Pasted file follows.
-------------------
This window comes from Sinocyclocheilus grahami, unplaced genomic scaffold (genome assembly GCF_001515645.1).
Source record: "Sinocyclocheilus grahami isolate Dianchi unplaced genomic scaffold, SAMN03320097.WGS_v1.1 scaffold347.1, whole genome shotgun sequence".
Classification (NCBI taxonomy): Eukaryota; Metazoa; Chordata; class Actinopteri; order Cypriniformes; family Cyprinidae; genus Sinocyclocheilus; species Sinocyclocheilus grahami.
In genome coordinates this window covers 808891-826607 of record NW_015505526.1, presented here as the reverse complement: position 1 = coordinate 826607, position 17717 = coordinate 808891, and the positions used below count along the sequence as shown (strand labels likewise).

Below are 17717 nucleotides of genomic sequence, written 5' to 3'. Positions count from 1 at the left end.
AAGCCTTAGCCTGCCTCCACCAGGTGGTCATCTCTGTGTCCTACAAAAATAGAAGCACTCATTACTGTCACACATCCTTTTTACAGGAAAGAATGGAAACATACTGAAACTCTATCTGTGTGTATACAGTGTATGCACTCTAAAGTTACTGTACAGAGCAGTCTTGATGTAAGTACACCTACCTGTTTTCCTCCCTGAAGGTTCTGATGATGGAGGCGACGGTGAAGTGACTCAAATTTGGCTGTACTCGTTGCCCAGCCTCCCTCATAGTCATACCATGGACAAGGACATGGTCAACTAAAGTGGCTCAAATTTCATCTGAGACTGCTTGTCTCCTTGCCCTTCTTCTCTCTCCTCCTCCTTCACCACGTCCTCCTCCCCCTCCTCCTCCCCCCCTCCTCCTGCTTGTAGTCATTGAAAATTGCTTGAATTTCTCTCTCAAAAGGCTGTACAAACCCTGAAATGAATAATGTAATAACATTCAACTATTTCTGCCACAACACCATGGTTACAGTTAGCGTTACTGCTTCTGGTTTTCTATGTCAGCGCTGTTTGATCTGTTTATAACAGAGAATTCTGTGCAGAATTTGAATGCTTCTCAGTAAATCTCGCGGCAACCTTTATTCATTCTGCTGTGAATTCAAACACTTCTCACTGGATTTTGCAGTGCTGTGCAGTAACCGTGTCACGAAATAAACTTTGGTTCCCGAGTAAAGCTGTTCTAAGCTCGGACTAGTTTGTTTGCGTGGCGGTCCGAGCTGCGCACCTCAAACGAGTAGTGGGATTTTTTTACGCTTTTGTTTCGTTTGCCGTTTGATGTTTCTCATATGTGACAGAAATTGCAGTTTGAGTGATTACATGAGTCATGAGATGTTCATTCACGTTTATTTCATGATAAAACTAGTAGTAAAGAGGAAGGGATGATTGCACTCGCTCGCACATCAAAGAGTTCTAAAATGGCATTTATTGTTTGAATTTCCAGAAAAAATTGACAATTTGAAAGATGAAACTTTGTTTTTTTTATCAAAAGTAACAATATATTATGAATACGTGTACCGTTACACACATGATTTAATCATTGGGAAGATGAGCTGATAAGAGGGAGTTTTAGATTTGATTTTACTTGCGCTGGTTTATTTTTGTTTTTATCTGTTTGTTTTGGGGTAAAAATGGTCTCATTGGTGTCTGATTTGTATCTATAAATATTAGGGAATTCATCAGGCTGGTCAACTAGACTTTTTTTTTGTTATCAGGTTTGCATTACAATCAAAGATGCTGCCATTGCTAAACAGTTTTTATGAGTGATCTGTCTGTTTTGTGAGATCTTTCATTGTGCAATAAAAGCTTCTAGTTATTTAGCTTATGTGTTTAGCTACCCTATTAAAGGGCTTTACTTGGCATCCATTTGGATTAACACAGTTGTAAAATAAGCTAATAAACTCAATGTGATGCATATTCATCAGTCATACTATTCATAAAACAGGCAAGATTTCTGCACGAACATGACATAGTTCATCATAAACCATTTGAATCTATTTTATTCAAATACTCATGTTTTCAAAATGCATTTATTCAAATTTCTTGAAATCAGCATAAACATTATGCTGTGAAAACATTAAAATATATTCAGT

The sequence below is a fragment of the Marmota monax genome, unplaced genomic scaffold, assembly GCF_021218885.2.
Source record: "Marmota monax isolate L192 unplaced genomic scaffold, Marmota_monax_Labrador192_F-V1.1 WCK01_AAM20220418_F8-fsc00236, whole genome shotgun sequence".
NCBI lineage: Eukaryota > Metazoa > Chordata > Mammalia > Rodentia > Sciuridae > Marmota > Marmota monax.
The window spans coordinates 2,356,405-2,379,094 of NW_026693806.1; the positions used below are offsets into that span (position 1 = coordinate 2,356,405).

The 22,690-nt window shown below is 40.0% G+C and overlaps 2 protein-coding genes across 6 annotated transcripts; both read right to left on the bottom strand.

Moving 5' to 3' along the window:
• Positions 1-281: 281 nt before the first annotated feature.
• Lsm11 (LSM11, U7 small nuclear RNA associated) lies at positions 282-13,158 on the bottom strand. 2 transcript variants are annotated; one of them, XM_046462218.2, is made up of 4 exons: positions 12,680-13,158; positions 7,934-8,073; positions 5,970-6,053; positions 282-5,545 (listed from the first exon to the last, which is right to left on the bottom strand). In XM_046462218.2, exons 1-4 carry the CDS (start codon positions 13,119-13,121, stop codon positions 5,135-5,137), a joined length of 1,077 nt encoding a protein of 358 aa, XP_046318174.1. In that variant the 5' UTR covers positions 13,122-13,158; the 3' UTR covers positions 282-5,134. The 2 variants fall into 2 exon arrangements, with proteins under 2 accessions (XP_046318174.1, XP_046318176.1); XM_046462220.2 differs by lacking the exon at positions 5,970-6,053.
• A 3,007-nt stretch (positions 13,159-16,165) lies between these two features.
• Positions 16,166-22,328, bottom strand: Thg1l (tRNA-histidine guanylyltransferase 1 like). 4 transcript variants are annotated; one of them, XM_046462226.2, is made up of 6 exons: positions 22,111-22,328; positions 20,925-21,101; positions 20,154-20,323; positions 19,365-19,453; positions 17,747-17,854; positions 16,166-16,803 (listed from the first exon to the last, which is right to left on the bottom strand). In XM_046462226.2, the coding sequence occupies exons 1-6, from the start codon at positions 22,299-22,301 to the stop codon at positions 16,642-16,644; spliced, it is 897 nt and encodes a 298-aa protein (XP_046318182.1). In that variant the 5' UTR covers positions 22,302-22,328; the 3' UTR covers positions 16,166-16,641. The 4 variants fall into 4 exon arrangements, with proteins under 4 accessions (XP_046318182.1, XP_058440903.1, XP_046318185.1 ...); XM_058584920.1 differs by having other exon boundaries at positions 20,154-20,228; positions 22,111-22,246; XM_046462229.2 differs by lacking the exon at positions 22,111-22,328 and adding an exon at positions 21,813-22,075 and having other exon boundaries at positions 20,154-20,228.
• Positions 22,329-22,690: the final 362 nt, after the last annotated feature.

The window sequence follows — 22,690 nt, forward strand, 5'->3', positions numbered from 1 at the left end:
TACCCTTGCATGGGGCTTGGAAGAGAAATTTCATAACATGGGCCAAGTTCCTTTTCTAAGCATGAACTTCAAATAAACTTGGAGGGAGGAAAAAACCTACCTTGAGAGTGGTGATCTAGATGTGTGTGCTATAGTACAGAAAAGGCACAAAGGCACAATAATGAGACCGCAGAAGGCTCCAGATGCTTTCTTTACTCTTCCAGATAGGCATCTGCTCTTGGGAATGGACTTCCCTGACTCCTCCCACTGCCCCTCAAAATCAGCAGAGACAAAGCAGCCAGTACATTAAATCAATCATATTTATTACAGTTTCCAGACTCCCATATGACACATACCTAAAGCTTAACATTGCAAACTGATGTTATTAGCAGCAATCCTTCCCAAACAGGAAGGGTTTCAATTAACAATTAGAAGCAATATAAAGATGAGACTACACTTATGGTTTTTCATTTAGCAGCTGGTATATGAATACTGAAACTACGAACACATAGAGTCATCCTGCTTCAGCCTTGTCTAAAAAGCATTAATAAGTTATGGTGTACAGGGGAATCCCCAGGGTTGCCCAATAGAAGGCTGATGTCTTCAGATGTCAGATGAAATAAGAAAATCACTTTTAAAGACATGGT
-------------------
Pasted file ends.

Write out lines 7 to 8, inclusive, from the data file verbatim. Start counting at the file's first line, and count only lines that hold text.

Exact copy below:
The sequence below is a fragment of the Marmota monax genome, unplaced genomic scaffold, assembly GCF_021218885.2.
Source record: "Marmota monax isolate L192 unplaced genomic scaffold, Marmota_monax_Labrador192_F-V1.1 WCK01_AAM20220418_F8-fsc00236, whole genome shotgun sequence".